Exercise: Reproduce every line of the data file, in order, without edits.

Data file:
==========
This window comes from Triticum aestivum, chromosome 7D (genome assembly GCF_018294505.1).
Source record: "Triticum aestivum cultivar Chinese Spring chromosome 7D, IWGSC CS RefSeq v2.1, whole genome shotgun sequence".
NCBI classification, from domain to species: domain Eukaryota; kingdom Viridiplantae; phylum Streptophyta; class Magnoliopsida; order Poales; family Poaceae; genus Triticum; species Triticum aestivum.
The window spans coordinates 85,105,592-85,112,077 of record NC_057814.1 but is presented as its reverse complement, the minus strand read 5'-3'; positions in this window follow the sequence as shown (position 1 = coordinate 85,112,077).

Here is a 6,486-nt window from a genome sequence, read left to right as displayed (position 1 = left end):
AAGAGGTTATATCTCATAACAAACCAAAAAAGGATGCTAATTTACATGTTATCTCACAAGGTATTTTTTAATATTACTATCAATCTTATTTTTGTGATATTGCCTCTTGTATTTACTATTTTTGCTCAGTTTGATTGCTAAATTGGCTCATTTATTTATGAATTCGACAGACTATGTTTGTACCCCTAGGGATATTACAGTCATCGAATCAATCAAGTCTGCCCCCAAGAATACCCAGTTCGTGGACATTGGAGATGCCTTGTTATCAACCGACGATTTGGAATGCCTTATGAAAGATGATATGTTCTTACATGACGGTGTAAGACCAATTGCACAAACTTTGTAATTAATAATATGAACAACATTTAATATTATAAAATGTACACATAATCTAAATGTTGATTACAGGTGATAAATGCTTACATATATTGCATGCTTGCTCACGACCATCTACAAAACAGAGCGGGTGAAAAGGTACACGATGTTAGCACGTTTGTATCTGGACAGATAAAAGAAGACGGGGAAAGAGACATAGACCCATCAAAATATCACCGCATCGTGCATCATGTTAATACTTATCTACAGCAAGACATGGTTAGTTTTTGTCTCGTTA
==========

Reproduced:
This window comes from Triticum aestivum, chromosome 7D (genome assembly GCF_018294505.1).
Source record: "Triticum aestivum cultivar Chinese Spring chromosome 7D, IWGSC CS RefSeq v2.1, whole genome shotgun sequence".
NCBI classification, from domain to species: domain Eukaryota; kingdom Viridiplantae; phylum Streptophyta; class Magnoliopsida; order Poales; family Poaceae; genus Triticum; species Triticum aestivum.
The window spans coordinates 85,105,592-85,112,077 of record NC_057814.1 but is presented as its reverse complement, the minus strand read 5'-3'; positions in this window follow the sequence as shown (position 1 = coordinate 85,112,077).

Here is a 6,486-nt window from a genome sequence, read left to right as displayed (position 1 = left end):
AAGAGGTTATATCTCATAACAAACCAAAAAAGGATGCTAATTTACATGTTATCTCACAAGGTATTTTTTAATATTACTATCAATCTTATTTTTGTGATATTGCCTCTTGTATTTACTATTTTTGCTCAGTTTGATTGCTAAATTGGCTCATTTATTTATGAATTCGACAGACTATGTTTGTACCCCTAGGGATATTACAGTCATCGAATCAATCAAGTCTGCCCCCAAGAATACCCAGTTCGTGGACATTGGAGATGCCTTGTTATCAACCGACGATTTGGAATGCCTTATGAAAGATGATATGTTCTTACATGACGGTGTAAGACCAATTGCACAAACTTTGTAATTAATAATATGAACAACATTTAATATTATAAAATGTACACATAATCTAAATGTTGATTACAGGTGATAAATGCTTACATATATTGCATGCTTGCTCACGACCATCTACAAAACAGAGCGGGTGAAAAGGTACACGATGTTAGCACGTTTGTATCTGGACAGATAAAAGAAGACGGGGAAAGAGACATAGACCCATCAAAATATCACCGCATCGTGCATCATGTTAATACTTATCTACAGCAAGACATGGTTAGTTTTTGTCTCGTTA